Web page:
08/17/04: 'Nosey parker'; where the question mark came from?; why 'wash' doesn't rhyme with 'cash'
08/12/04: 'Vexillologist'; 'fifth column'; 'Homer sometimes nods'
08/05/04: 'Spitting image'; 'eclectic'; 'spendthrift'
07/28/04: 'Trousers'; 'argosy'
07/19/04: 'Sourdough wit'; 'headshrinkers'; 'seventh heaven'
07/08/04: 'The proof is in the pudding'; 'Pyrrhic victory'
07/01/04: Origin of 'vitamin'; 'binnacle list'
06/25/04: 'Abnegate' and 'abdicate'; 'feet of clay'; 'difugalty'
06/17/04: 'Whinge'; 'whole cloth'
06/10/04: 'The devil to pay'; 'crack', as in 'a crack marksman'; 'the dog that didn't bark'
06/03/04: 'Surrounded on three sides'; sleuths
05/18/04: 'Of the first water'; horses and horseradish; more
05/06/04: 'Historic' v. 'historical'; 'prestigious' = 'trickery'?; 'can of corn' as sports phrase
04/27/04: Derivation of 'bozo'; 'elt'; 'spill the beans'
04/21/04: Meaning of "budget'' in the word "fussbudget''; "bleeding hearts''; "skycap''
04/01/04: "Thin red line''; "doak"; "level playing field"
03/22/04: "King Canute"; "vodka"; "Cheese it. The cops!''
03/16/04: "Carrot and stick''; "hue and cry''; Where did the term "flea market'' originate?
03/09/04: Going "haywire"; "close, but no cigar"; "mahatma"
03/01/04: "Roundheel'' and "well-heeled''; "milquetoast"; "sick as a dog''
02/26/04: "Charley horse"; "`Foolproof''; "cracker-barrel''
02/17/04: "Dunce''; titles "Mr.'' and "Mrs.''; "under the weather''
02/10/04: "Turnpike''; "dead reckoning''
02/02/04: "Mutt"; "lobby" in its political sense; "procrustean bed"
01/27/04: "Decimate"; "duende"; a dessert "junket"?
01/14/04: Is "MacGuffin" related to all the "Mac" and "Mc" words we've been hearing about recently?; "afghans" and "Afghans"; "since Hector was a pup"
01/09/04: Confused about the word "hearsay"; "Burgle"; "waiting in line" or "waiting on line"?
12/31/03: The past tense of "plead''; Is "old adage'' redundant?; Where did "lounge lizard'' come from?
12/15/03: "Ostracize" and "oyster''?; Where does the "mentor'' come from?; "jeopard''
12/02/03: "Karats'' and "carats'' — meaning of and difference between; why apostrophe in "'cello''?; "hell-bent for leather''
11/18/03: "Hoosegow,''; why the little finger is called the "`pinkie''; difference between "lady'' and "dame''
11/13/03: 'Take it on the lam'; 'decorum'; 'you look like the wreck of the Hesperus'
11/03/03: Origin of "hypnosis"/"hypnotism"; "all right" or "alright"; emote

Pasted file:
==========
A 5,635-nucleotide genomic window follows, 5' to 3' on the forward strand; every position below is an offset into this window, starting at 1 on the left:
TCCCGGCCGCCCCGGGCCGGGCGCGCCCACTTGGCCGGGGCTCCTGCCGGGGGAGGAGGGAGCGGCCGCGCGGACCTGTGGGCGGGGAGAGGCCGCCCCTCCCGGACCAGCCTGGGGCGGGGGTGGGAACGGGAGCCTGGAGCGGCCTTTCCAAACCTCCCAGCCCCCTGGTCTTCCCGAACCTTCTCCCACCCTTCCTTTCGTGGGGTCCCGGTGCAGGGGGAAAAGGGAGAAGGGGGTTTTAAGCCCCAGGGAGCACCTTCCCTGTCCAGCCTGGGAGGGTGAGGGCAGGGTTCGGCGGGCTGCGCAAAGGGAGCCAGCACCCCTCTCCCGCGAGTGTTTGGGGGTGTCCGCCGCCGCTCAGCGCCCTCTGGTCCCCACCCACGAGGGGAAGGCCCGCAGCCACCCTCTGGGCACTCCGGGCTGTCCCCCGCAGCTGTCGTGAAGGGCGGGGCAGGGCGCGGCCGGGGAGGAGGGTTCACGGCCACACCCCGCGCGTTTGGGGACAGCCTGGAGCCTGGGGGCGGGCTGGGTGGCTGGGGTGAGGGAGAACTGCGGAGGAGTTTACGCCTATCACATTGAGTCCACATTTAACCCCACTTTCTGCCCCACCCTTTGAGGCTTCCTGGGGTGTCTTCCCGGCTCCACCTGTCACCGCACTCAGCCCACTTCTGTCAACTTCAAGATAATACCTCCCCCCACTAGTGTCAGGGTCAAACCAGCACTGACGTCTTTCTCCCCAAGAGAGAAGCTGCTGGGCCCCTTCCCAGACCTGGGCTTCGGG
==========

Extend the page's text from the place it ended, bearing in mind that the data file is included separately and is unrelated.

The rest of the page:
10/28/03: "Blue plate special"; how to use "hoi polloi''; "Peck's Bad Boy''
10/20/03: Who was the person the artist who first used "silhouette" as an art form?; why are they called migraine headaches?; origin of "keep one's shirt on"
10/13/03: "Grey'' in "greyhound'' has nothing to do with the color?; "at loggerheads''
09/29/03: Where does the word "karaoke" comes from?; people or persons?; "synecdoche"
09/23/03: Using "eke'' correctly; fedora; why do we call an especially flattering biography a "hagiography''?
09/10/03: Why do we call a zero score in tennis "love''?; "biannual'' or "semiannual''?; Is there any difference between "further'' and "farther''?; dilemma of using "dilemma''
09/02/03: "Out loud'' rather than "aloud''; "pushing the envelope''; "without rhyme or reason''
08/25/03: "Cheesy''; "hold a candle''
08/11/03: "Halcyon days''; Why isn't "sacrilegious'' spelled "sacreligious''?; "red light'' and "green light'' as expression — which came first, the inaction or the signals?
08/04/03: "Votive'' candles; "cosmeticizing"; "potluck''
07/28/03: Why ‘debt’ has a ‘b’ in it; "south moon under''; why "Rx'' is used for prescriptions
07/21/03: "Romance" & "Rome"?; punching & clocks; "conversate"
07/14/03: "Lukewarm''; Where did we get the word "wig'' for a fake head of hair?
07/09/03: Why doesn't "Arkansas'' rhyme with "Kansas''? ; "Catawampus"; "Jimmie Higgins work"
06/30/03: "Foozle"; author who wrote an entire novel without using a certain letter of the alphabet?; "kith and kin"
06/23/03: "On the fritz"; "knuckle down''
06/17/03: How did "lazy Susan'' come to be used for the rotating tray?; woolgathering'' as synonym for "idle daydreaming''; "in harm's way''
06/09/03: "Clotheshorse"; a god named "Ammonia"?
05/29/03: With kid gloves; "receipt'' = "recipe''?; from soup to nuts